Last month, the Superintendent of Northside ISD took to the pages of the Houston Chronicle to launch a new attack on the parent demand for seats at public charter schools in Texas. In “Unfair Advantage Goes to Charter Schools,” Brian Woods creates an unclear picture of the situation, by misquoting the number of actual seats available to the 125,000 students on charter school waitlists.
Let’s stop playing numbers tricks with the public. The numbers that Mr. Woods quoted in his op-ed were not open seats; they are the state-approved capacity for each charter. They are the maximum number of students a public charter school is approved to serve, if they could snap their fingers today and have access to the facilities needed to serve so many children.
In a world like that, no student would be left waiting.
To turn that maximum capacity into available seats, the same dollars available to school districts should flow to the public charter schools. Equalizing the facilities funding would allow public charter schools with long waiting lists to grow with demand, and create enough seats to match their state-approved capacity. With no current funding for school facilities, public charter schools are forced to find the money needed to grow somewhere else in the budget – even taking money out of the classroom.
Everyone agrees that school finance is a complicated issue. However, there’s no clarity to be gained in comparing apples and oranges. Whatever the maximum capacity is set at, it’s not equivalent to the number of seats available for real parents, who are waiting today.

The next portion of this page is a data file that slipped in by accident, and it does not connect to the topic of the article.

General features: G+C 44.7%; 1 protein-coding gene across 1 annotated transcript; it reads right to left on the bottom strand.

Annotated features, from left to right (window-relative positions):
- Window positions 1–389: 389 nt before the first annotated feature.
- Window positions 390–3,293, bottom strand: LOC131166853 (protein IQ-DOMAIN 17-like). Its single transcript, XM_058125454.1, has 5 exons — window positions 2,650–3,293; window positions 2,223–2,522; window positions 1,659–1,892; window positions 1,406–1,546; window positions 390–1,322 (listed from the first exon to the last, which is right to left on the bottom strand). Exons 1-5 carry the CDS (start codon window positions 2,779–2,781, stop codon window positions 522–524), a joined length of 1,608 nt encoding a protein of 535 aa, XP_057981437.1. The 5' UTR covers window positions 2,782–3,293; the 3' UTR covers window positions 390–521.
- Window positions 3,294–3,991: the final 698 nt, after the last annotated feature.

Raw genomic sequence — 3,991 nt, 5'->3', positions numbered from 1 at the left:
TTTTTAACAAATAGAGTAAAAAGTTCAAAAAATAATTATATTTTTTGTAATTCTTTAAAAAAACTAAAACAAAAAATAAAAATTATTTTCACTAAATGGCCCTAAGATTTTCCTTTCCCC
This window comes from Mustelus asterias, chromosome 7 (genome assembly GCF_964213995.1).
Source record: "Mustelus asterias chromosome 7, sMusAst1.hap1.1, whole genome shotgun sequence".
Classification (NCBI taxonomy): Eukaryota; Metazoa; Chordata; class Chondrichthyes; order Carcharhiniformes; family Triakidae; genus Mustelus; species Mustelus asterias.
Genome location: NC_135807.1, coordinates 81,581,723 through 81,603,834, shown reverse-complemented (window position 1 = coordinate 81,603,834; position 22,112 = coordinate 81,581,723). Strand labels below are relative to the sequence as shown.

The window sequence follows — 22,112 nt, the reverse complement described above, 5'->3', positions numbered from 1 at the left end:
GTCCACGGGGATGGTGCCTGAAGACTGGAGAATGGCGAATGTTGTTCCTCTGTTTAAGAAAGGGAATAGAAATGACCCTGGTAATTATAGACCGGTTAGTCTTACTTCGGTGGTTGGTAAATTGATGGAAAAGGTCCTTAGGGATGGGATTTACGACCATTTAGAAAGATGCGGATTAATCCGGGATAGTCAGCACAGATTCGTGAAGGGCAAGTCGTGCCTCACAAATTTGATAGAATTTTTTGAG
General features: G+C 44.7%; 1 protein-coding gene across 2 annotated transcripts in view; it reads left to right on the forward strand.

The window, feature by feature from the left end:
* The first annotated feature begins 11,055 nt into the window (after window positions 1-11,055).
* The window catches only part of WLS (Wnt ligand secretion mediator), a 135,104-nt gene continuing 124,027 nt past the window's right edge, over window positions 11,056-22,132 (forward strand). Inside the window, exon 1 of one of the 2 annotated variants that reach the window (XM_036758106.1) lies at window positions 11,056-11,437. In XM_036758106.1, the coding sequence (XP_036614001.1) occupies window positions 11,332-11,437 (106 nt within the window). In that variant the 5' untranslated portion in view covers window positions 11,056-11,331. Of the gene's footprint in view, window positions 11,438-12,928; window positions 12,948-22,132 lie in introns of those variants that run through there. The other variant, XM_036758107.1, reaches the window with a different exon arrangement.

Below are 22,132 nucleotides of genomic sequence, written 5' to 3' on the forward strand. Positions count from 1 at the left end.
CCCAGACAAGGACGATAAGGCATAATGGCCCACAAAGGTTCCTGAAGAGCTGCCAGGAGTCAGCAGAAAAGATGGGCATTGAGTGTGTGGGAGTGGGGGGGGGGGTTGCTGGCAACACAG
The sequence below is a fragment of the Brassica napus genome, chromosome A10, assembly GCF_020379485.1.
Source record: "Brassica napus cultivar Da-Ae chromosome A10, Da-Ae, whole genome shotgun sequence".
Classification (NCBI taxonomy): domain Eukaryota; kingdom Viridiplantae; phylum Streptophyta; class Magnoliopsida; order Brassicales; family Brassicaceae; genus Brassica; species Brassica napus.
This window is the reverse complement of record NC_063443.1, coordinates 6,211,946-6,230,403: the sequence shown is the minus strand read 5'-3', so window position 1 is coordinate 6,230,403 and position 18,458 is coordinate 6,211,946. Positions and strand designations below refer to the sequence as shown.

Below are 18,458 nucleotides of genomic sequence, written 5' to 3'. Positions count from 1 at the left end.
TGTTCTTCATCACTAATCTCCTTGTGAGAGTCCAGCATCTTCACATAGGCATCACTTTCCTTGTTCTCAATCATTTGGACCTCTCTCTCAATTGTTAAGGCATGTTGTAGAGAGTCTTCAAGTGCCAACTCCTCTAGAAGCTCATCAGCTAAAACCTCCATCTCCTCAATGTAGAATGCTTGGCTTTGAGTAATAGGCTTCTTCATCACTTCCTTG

I founded Families Empowered to support the tens of thousands of families on charter school waitlists. Our mission is to help these parents navigate the marketplace of schools. After all, parents don’t care if the right school for their child is a traditional public school or public charter school or private school. We parents navigate all of their options, in-district and out-to find the best fit.
Families Empowered serves parents in Houston and San Antonio, where the waitlist totals a combined 19,882 families. There’s no number games here; these are households unique by physical address who waiting for a spot in at a KIPP, Harmony, YES Prep, or Great Hearts public charter school. We make our best effort to give clarity to complicated numbers by using a conservative metric.
However, this represents only a small portion of the public charter schools with long waitlists, in just two cities. All across Texas even more families are waiting.
Yes, some public charter schools have longer waiting lists than others. You can say the same thing about the highest performing magnet schools and the best school district campuses in wealthy areas. It’s no critique to point out that parents are seeking quality, and are navigating the system to find it. Simply put, the fact that the waiting list is not evenly spread across every public charter school in Texas does not eradicate the existence of long waitlists.
As Families Empowered’s Founder and Executive Director, I can tell you this: these are real parents, looking for quality educational opportunity for their children. These families are stuck on a list because the school they chose, a public charter school, does not have seats for their children.
Instead of playing games with numbers, we should come up with real solutions to address the needs of these families. To meet the demand, the State should provide equal facilities funding to all public schools. This will get children off the waitlists and into a school of their choice. It will help schools with high demand grow to meet these families’ needs, and allow public charter schools to keep their state funds intended for the classroom, in the classroom.
The views and opinions expressed in guest blog posts are those of the authors and do not necessarily reflect the official policy or position of the Texas Charter Schools Association.